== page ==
Scientists have shown that the removal of non-dividing senescent cells, which are normally associated with aging, also appears to prevent Type 1 diabetes in diabetic mouse strains.

Clearing senescent beta cells prevents T1 diabetes

Type 1 diabetes (T1D) is a chronic condition in which the pancreas produces little or no insulin. Insulin is a hormone that allows sugar (glucose) to enter cells in order to create energy, so it is critical to cellular function and life.

T1D is an autoimmune disease, which means that the immune system, instead of protecting the body from invading pathogens, identifies a part of the body as a threat and attacks it. In T1D, the immune system targets the insulin-producing beta cells in the pancreas and destroys them.

In a new study, researchers demonstrate that senescent cells play a key role in the development of type 1 diabetes and that clearing them using senolytic therapy is sufficient to prevent diabetes in T1D diabetic mouse strains [1].

The research team used Bcl-2 inhibitors to block the survival pathways that senescent beta cells use to evade apoptosis, a built-in self-destruct system that destroys damaged cells. We have seen previous senolytic research that uses the drug navitoclax, which also blocks the Bcl-2 protein family [2]. Bcl-2 is also the target of the senolytic drug candidate UBX1967, which is being developed by UNITY Biotechnology to treat ophthalmologic diseases.

The end result here was that blocking Bcl-2 allowed the selective destruction of senescent beta cells, which, in turn, appeared to prevent T1D.


Type 1 diabetes (T1D) is an organ-specific autoimmune disease characterized by hyperglycemia due to progressive loss of pancreatic beta cells. Immune-mediated beta cell destruction drives the disease, but whether beta cells actively participate in the pathogenesis remains unclear. Here, we show that during the natural history of T1D in humans and the non-obese diabetic (NOD) mouse model, a subset of beta cells acquires a senescence-associated secretory phenotype (SASP). Senescent beta cells upregulated pro-survival mediator Bcl-2, and treatment of NOD mice with Bcl-2 inhibitors selectively eliminated these cells without altering the abundance of the immune cell types involved in the disease. Significantly, elimination of senescent beta cells halted immune-mediated beta cell destruction and was sufficient to prevent diabetes. Our findings demonstrate that beta cell senescence is a significant component of the pathogenesis of T1D and indicate that clearance of senescent beta cells could be a new therapeutic approach for T1D.


The results of this new study are unusual given that type 1 diabetes is an autoimmune disease, not an age-related one, yet this data suggests that senescent cells play a role in its development. This previously unknown association has some interesting implications for autoimmune diseases. If the same association is found in human T1 diabetes, this opens the door for treating it with senolytic therapy in the same way.

The market for an effective T1 diabetes treatment is also considerably large, so it would not be a surprise to see senolytics being used in clinical trials for it in the near future.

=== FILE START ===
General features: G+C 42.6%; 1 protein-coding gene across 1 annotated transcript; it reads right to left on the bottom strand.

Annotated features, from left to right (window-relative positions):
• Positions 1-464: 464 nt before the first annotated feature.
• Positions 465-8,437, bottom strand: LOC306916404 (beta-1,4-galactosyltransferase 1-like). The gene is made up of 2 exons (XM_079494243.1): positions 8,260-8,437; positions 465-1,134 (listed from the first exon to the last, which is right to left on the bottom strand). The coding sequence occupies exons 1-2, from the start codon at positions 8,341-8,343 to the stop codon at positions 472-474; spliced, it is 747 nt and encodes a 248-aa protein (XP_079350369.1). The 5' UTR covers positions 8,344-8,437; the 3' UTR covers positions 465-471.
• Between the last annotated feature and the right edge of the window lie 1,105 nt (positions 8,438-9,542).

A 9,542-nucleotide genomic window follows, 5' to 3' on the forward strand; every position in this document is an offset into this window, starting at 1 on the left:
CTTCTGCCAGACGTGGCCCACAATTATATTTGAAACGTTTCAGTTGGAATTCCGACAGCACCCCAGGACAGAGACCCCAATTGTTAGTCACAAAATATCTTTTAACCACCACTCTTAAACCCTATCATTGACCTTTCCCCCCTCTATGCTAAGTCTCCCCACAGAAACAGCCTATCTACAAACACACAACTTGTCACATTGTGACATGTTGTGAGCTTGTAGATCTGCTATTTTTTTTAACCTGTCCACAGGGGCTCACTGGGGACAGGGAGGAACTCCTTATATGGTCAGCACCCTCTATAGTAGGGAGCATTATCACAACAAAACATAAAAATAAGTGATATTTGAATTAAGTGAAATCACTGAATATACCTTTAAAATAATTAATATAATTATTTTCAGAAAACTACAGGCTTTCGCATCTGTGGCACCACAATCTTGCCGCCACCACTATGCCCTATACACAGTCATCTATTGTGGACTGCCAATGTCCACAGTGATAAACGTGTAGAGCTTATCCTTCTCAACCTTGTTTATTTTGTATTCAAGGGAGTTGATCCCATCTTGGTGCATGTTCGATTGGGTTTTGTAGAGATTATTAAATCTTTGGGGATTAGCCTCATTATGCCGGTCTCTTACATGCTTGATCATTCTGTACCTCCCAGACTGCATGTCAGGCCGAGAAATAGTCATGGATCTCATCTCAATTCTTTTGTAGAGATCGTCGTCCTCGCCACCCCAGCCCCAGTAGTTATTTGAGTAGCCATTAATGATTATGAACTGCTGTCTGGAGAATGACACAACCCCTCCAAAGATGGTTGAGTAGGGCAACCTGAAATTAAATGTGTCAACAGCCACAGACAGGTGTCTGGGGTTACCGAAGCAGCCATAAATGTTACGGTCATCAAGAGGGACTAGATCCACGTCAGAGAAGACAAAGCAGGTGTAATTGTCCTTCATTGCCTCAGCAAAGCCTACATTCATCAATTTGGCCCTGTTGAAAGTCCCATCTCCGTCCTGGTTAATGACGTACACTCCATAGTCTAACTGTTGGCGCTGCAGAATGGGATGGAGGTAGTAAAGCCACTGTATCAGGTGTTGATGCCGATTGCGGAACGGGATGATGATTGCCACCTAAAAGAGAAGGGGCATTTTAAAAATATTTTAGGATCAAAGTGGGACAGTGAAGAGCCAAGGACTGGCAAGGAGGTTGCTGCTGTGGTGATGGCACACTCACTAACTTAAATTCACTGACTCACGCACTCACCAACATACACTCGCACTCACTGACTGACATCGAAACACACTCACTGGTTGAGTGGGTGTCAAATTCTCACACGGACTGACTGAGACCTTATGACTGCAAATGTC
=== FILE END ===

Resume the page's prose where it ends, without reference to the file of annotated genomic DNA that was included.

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[1] Thompson, P. J., Shah, A., Ntranos, V., Van Gool, F., Atkinson, M., & Bhushan, A. (2019). Targeted Elimination of Senescent Beta Cells Prevents Type 1 Diabetes. Cell metabolism.

[2] Zhu, Y., Tchkonia, T., Fuhrmann‐Stroissnigg, H., Dai, H. M., Ling, Y. Y., Stout, M. B., … & Wren, J. D. (2016). Identification of a novel senolytic agent, navitoclax, targeting the Bcl‐2 family of anti‐apoptotic factors. Aging cell, 15(3), 428-435.

About the author

Steve Hill

Steve serves on the LEAF Board of Directors and is the Editor in Chief, coordinating the daily news articles and social media content of the organization. He is an active journalist in the aging research and biotechnology field and has to date written over 500 articles on the topic as well as attending various medical industry conferences. In 2019 he was listed in the top 100 journalists covering biomedicine and longevity research in the industry report – Top-100 Journalists covering advanced biomedicine and longevity created by the Aging Analytics Agency. His work has been featured in H+ magazine, Psychology Today, Singularity Weblog, Standpoint Magazine, and, Keep me Prime, and New Economy Magazine. Steve has a background in project management and administration which has helped him to build a united team for effective fundraising and content creation, while his additional knowledge of biology and statistical data analysis allows him to carefully assess and coordinate the scientific groups involved in the project. In 2015 he led the Major Mouse Testing Program (MMTP) for the International Longevity Alliance and in 2016 helped the team of the SENS Research Foundation to reach their goal for the OncoSENS campaign for cancer research.
  1. March 9, 2019

    Never end this web site this is so good ! and thanks for writing it ! (this article)

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